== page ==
"Control Science, Artificial Intelligence and the Use of Statistical Methods"
Salvatori Auditorium (SAL-101) Lecture: 3:45 to 4:45 PM
Reception: 4:45 to 5:30 PM
When first discussed by Wiener, cybernetics captured the imagination of the scientific public and served as the rallying cry for groups of scientists and engineers seeking a broadly encompassing view of what engineering and life scientists might hope to achieve by working together. Aided by the work of luminaries such as John von Neumann and Claude Shannon, a rosy picture emerged, warmed by the aura of mathematical truth. Looking back, it seems fair to say that the results achieved by this movement in the 50's and 60's are more apparent in terms of the organizations and journals that flourished, rather than the new modes of thought that emerged. When the proponents of artificial intelligence came along a bit later, cybernetics was not able to hold its ground. The same fate awaited artificial intelligence as its first summer soon fell prey to the famous A. I. winter during which it lost considerable credibility. However, today we have, for example, robots that do our work and search engines that supplement our memory, fulfilling at least part of the vision that fueled the early hopes for cybernetics. In this talk we will trace this history and peer into the future, interpreting the various stages of these developments in terms of the mathematical paradigms each stage relied on. In a nutshell, Wiener set the world down a path dominated by continuous mathematics, Fourier transforms, and stationary stochastic processes. A. I. took different path based on the expectation that loosely structured computer programs could replicate in machine form, most of what was needed. Neither was entirely successful. At the present time, data collection and data processing are important parts of many of the more impressive real time applications. It will be argued that to attain the "broadly encompassing view of information processing in engineering and life science" sought by earlier researchers we must find a suitable place for these topics as well. Some examples will be given.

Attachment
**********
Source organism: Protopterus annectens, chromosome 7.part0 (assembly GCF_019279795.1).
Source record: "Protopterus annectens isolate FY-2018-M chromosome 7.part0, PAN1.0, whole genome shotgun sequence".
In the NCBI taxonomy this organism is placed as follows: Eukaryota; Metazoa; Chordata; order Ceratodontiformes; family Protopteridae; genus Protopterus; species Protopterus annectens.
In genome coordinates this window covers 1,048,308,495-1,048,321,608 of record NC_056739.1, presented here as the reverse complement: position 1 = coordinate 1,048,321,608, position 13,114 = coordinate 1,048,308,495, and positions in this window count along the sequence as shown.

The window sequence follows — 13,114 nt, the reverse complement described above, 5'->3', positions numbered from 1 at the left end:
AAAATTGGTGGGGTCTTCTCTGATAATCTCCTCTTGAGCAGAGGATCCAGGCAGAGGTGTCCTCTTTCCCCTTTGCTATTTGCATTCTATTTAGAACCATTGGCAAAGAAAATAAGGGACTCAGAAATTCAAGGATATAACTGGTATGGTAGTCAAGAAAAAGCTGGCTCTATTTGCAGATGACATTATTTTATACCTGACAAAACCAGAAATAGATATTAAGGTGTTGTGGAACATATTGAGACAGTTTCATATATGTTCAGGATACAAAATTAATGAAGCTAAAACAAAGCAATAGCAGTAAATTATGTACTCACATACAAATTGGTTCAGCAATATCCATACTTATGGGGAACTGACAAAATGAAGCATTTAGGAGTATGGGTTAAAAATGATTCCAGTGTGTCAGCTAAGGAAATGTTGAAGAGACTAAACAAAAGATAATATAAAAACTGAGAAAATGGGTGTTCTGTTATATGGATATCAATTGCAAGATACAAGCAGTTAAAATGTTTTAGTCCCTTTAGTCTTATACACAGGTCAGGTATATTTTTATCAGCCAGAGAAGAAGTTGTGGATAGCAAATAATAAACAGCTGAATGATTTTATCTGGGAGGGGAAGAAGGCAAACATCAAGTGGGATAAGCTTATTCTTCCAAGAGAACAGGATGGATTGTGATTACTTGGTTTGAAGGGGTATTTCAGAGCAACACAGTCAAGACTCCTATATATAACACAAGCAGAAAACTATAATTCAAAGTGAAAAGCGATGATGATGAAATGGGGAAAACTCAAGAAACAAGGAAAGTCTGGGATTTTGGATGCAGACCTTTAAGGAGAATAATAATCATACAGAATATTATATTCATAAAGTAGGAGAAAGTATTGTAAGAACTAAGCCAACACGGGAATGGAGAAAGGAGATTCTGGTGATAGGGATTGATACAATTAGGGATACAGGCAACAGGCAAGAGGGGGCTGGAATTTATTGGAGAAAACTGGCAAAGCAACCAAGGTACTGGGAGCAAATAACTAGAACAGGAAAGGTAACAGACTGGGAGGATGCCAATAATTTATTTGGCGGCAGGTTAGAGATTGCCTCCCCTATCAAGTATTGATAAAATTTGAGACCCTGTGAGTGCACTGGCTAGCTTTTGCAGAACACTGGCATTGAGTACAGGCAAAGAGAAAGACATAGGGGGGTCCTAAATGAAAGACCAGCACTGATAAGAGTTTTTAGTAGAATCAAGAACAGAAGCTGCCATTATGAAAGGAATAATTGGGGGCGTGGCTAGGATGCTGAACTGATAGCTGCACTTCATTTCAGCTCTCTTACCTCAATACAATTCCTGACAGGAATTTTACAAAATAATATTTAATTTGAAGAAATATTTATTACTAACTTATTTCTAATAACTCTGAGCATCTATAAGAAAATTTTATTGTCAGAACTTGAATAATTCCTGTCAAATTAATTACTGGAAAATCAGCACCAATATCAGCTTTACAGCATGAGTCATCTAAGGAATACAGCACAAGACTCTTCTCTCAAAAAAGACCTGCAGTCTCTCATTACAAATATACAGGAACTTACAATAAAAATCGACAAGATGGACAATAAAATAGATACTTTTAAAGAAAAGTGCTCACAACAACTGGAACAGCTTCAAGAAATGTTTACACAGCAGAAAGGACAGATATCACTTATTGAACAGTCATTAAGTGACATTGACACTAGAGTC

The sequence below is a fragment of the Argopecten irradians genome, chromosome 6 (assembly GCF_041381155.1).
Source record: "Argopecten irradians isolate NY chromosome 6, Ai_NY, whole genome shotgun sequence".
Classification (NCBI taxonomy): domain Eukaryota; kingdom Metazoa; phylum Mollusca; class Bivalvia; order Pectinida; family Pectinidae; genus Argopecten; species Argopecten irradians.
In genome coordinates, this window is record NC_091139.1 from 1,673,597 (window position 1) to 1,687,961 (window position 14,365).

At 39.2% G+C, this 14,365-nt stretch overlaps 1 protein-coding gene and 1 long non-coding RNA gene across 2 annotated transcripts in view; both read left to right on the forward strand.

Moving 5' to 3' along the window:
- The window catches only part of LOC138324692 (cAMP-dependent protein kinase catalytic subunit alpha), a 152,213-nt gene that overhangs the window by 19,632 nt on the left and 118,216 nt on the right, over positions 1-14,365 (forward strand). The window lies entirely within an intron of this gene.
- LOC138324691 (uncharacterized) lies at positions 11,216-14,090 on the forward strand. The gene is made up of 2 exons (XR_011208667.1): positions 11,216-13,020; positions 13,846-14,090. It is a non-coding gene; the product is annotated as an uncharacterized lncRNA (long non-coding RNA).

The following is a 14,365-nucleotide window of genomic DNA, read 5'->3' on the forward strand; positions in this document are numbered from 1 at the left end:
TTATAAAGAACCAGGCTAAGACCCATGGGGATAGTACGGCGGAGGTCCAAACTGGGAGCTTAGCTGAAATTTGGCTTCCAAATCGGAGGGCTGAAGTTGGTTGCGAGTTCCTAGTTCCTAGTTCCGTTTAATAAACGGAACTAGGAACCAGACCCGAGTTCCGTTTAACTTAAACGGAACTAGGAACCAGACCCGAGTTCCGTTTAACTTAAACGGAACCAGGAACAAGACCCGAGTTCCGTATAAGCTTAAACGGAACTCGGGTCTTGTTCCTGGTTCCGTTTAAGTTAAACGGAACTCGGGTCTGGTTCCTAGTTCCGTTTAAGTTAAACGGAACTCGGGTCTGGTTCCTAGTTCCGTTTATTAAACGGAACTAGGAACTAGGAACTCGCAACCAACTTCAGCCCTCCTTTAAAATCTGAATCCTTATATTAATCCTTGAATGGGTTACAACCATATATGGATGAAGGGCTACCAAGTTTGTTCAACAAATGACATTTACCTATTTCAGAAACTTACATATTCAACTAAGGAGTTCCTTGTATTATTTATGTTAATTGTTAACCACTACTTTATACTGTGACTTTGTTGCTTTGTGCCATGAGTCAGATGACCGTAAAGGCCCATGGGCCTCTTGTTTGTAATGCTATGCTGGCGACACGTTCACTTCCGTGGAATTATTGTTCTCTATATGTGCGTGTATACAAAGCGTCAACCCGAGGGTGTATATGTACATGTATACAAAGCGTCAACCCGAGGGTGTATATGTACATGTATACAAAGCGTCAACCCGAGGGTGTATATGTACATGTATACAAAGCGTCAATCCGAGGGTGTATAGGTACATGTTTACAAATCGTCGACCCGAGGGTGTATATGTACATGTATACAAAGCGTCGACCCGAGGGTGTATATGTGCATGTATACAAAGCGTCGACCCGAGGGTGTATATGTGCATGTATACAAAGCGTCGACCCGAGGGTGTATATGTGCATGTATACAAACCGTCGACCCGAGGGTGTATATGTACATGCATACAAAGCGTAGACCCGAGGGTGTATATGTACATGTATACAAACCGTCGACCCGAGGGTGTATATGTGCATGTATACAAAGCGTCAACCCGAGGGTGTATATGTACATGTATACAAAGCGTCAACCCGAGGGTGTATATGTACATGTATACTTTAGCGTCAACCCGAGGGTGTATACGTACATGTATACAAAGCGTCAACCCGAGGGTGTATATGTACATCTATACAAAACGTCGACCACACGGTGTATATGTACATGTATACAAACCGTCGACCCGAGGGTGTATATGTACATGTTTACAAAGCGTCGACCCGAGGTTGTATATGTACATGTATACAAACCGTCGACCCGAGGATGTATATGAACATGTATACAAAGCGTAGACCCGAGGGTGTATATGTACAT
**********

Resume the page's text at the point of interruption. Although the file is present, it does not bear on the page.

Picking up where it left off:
Roger Brockett is the An Wang professor of electrical engineering and Computer Science at Harvard University. He has been exploring questions in engineering and applied sciences since starting graduate school in 1960, and has been teaching since his appointment as an Assistant Professor at MIT in 1963. He is one of the most influential pioneers and leaders in the field of systems and control theory with seminal contributions to differential geometric methods in nonlinear control, the geometric approach to the sufficient statistics problem in nonlinear estimation, formal languages for motion control, hybrid systems, flows for computation related to integrable systems, stabilization theory, quantum control, and, most recently, optimal control of Markov processes. He has received major awards from IEEE (Institute of Electrical and Electronic Engineers), ASME (American Society of Mechanical Engineers), SIAM (Society of Industrial and Applied Mathematics), and AACC (American Automatic Control Council), is a member of the US National Academy of Engineering and is this year recipient of the IEEE Leon Kirchmayer Award for Graduate Education. He has directed more than 60 Ph.D. theses and authored about 200 research papers.